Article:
According to latest rumors, Microsoft's smartwatch is now in hands of Surface team and will run a version of Windows 8. It could also test Ballmer's reorg vision.
Apple iWatch Vs. Smartwatches Past And Present
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Last week, Microsoft CEO Steve Ballmer reorganized the company to better facilitate his "devices and services" vision.
Now that the company's new leadership is in place, Microsoft is reportedly charging forward with one of the devices to which Ballmer is ostensibly referring: a smartwatch.
The product, which Microsoft has yet to confirm, would presumably fall under the purview of Julie Larson-Green, who previously co-ran Windows and is now responsible for the newly-formed Devices and Studio division. The division includes not only Surface products but also Xbox games and hardware.
According to rumors, Apple, Samsung and many others are developing similar smartwatch devices. It's assumed many of these companies will attempt to leverage existing mobile customers by pitching the devices as companions to smartphones and tablets. Compared to direct competitors, Microsoft's base of mobile users is relatively small, a potential disadvantage that Larson-Green will have to manage.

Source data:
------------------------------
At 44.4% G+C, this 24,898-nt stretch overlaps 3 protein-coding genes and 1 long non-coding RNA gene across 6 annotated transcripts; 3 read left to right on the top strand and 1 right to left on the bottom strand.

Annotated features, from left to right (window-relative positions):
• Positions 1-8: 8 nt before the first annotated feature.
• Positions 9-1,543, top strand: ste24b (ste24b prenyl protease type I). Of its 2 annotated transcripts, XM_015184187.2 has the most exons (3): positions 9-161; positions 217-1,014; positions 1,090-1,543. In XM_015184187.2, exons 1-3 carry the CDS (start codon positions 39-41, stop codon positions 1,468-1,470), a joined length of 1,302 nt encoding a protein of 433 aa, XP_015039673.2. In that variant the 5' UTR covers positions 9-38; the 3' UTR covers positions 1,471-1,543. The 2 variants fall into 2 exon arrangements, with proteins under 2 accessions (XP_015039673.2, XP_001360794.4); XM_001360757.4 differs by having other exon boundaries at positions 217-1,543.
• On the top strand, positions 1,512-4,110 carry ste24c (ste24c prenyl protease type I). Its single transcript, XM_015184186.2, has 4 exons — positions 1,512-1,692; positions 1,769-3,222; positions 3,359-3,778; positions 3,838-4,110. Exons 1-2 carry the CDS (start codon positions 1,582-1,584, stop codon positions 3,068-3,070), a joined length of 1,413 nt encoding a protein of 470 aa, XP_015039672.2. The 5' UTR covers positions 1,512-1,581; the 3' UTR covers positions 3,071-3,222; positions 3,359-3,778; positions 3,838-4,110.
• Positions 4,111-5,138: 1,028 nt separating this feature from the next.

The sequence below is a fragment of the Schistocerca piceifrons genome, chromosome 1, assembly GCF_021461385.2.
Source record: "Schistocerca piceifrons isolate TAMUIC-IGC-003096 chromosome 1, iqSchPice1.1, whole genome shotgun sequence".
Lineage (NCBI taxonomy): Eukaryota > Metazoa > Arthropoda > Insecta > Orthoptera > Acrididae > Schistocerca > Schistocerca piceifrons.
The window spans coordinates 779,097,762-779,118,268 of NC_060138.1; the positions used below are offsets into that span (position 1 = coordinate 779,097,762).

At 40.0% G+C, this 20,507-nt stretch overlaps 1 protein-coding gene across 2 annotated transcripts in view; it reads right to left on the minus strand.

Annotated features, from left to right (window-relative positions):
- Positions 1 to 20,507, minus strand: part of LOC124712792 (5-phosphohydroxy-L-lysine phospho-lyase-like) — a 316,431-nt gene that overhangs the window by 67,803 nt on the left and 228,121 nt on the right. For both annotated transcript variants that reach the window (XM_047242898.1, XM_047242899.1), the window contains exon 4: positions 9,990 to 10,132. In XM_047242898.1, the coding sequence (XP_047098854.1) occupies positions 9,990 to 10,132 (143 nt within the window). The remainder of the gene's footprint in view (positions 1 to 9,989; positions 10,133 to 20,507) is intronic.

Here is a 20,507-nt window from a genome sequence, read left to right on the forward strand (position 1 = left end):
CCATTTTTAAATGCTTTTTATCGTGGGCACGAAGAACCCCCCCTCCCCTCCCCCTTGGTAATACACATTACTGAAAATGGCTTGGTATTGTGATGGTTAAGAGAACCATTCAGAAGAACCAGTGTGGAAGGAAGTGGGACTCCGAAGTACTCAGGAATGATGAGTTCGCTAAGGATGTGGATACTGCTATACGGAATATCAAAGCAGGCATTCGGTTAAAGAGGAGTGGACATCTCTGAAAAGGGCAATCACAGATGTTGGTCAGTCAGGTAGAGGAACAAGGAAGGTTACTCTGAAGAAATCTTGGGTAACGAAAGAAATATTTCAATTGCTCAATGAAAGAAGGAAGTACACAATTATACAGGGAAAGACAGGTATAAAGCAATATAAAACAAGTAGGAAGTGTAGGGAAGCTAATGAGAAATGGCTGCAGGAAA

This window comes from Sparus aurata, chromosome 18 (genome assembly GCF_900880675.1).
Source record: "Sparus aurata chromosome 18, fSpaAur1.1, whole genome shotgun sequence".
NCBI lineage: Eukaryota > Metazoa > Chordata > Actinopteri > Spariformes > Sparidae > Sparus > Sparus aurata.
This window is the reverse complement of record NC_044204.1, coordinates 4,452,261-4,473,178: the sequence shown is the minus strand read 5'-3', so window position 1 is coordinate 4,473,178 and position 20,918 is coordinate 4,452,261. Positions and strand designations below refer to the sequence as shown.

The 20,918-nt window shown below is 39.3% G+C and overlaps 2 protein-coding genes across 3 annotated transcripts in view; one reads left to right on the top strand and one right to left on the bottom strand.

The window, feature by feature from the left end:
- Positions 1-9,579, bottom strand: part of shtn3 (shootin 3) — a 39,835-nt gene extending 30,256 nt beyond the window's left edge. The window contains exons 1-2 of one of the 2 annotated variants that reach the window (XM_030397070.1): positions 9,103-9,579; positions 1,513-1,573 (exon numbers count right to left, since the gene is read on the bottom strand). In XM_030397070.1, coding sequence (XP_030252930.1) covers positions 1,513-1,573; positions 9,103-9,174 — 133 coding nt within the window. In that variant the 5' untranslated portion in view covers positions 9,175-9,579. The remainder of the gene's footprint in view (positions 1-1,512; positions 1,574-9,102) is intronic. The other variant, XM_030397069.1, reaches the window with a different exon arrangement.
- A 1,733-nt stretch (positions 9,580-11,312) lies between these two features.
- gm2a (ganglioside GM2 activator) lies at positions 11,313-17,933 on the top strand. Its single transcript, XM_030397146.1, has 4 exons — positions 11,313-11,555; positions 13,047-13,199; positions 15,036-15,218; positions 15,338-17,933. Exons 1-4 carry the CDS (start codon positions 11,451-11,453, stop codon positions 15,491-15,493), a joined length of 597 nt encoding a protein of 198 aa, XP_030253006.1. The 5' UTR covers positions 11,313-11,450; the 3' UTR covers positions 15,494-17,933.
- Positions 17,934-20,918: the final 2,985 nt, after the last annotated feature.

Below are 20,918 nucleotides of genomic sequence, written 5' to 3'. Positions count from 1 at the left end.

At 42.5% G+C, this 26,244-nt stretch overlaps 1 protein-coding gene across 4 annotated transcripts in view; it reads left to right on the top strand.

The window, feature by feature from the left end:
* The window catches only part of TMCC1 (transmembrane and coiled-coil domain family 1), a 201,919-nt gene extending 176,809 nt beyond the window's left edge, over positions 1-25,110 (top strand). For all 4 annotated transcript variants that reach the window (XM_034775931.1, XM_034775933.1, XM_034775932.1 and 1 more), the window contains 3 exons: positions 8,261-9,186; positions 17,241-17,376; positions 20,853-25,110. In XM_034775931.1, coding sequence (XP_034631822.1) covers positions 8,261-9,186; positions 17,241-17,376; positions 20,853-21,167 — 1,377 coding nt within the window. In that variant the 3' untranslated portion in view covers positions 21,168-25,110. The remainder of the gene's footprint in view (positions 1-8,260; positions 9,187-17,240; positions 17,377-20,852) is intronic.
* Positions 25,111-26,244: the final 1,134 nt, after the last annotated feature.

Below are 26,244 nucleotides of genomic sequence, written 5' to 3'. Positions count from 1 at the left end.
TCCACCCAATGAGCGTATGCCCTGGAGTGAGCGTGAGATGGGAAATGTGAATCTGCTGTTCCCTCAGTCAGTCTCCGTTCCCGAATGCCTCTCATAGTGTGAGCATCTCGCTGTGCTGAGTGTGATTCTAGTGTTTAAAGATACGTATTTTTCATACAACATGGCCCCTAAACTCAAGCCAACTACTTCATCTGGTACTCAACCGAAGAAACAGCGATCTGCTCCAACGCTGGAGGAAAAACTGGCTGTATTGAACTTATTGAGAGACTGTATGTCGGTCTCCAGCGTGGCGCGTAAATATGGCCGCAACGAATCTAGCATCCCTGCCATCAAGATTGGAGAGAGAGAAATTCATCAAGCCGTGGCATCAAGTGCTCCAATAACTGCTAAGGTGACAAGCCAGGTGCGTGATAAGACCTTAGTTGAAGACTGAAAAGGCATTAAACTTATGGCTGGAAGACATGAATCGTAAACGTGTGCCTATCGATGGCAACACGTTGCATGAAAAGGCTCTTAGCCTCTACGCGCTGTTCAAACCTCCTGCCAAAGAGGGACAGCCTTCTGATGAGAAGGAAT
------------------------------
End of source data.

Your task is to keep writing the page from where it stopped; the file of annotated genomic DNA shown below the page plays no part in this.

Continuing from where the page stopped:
The buzz around a Microsoft smartwatch has been building for weeks. In April, The Wall Street Journal reported that the company was sourcing components for the device, which is rumored to have a 1.5-inch touchscreen. The Verge later reported that the device might use the same power connecter as Microsoft's Surface tablets.
On July 12, the website Among Tech, citing unidentified sources, reported that Microsoft's smartwatch work has been moved from the Xbox team to the Surface team. The site claims the device will use removable wrist bands that will be available in a variety of colors, and that the main unit will be made from an aluminum that is 80% transparent but much stronger than glass. The device will reportedly support 4G LTE and rely on the cloud, but it will also include 6 GB of local storage, most of which will be devoured by the OS.
The Verge's unnamed sources subsequently confirmed that the smartwatch program is now directly under the Surface team. The site reported that a prototype has been built, and that it will run a modified version of Windows 8.
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